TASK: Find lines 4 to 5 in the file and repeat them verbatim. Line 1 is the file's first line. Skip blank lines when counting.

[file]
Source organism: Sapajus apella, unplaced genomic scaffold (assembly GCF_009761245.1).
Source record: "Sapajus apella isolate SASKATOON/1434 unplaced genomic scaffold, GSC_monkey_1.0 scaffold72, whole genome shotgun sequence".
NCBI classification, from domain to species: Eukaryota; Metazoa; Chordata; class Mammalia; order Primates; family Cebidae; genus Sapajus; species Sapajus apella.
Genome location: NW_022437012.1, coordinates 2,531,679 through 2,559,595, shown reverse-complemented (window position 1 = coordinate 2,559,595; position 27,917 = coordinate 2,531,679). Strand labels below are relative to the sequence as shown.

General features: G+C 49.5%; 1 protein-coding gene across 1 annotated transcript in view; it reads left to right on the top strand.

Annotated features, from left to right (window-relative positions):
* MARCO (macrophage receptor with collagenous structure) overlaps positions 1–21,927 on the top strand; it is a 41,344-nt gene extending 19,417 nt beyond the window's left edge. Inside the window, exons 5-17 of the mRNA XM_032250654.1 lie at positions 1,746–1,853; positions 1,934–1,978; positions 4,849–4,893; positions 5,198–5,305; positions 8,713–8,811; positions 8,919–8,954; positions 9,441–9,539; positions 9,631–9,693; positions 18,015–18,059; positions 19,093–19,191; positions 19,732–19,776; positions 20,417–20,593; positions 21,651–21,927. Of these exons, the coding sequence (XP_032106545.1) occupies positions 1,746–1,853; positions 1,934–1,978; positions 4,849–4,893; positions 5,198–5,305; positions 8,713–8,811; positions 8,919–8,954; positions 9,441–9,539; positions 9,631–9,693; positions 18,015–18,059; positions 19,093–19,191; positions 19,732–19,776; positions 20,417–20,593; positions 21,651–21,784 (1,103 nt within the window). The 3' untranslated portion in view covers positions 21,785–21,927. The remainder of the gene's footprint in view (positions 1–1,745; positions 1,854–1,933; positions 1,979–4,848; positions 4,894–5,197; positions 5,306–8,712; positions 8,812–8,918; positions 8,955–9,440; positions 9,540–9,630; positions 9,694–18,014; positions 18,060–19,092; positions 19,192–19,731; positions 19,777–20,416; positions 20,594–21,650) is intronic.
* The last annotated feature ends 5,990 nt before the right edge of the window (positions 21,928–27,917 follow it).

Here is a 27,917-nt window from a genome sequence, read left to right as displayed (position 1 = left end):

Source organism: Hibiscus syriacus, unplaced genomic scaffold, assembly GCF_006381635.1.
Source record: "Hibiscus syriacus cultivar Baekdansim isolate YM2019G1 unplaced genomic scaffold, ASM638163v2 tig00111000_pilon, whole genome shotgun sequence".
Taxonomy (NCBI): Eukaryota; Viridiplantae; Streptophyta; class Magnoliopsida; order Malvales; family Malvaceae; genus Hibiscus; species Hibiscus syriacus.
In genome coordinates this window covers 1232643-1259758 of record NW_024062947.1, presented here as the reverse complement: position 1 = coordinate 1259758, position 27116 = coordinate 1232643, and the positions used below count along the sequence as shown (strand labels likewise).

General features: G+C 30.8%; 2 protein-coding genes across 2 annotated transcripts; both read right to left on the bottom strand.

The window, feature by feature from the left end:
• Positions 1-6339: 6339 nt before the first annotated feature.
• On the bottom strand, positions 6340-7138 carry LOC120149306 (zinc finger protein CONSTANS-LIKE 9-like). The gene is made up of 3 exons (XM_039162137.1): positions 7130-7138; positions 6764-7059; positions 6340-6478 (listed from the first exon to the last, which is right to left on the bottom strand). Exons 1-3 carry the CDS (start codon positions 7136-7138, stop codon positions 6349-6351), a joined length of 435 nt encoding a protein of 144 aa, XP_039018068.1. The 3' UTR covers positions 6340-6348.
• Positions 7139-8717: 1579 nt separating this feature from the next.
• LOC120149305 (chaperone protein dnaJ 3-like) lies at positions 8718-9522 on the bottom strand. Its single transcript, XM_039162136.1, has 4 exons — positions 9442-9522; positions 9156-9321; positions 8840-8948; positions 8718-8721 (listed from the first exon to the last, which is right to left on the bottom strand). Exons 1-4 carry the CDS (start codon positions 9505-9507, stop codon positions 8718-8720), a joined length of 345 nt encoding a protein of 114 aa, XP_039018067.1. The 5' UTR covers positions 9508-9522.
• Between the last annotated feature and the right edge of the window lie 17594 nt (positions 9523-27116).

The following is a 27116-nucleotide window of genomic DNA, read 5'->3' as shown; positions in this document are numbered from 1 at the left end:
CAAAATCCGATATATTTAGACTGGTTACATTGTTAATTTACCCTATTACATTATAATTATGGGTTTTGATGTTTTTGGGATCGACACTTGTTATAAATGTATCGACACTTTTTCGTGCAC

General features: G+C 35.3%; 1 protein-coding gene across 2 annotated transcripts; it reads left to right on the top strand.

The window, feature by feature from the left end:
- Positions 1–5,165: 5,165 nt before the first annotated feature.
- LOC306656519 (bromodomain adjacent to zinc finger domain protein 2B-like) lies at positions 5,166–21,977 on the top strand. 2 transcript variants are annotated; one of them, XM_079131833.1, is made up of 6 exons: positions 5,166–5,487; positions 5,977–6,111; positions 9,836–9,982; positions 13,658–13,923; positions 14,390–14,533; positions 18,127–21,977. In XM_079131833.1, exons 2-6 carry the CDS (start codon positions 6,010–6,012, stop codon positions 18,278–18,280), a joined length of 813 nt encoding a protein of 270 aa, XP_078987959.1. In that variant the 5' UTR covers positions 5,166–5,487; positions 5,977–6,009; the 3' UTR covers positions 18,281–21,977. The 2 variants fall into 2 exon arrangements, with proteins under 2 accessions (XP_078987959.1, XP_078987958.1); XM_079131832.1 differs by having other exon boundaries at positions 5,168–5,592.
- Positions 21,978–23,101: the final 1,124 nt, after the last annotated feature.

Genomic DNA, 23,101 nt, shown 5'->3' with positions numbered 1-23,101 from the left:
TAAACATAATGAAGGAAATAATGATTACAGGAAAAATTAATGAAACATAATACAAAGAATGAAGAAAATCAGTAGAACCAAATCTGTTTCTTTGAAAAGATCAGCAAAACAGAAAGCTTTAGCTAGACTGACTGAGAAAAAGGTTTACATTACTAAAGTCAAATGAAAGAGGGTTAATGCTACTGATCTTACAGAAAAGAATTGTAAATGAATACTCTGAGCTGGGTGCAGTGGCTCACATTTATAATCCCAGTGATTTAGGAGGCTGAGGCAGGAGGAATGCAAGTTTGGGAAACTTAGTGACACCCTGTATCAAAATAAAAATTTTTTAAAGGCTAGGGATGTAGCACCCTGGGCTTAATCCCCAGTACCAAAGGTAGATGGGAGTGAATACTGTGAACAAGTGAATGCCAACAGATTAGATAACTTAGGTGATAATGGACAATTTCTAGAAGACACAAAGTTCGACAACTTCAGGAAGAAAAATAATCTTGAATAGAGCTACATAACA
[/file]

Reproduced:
Genome location: NW_022437012.1, coordinates 2,531,679 through 2,559,595, shown reverse-complemented (window position 1 = coordinate 2,559,595; position 27,917 = coordinate 2,531,679). Strand labels below are relative to the sequence as shown.

General features: G+C 49.5%; 1 protein-coding gene across 1 annotated transcript in view; it reads left to right on the top strand.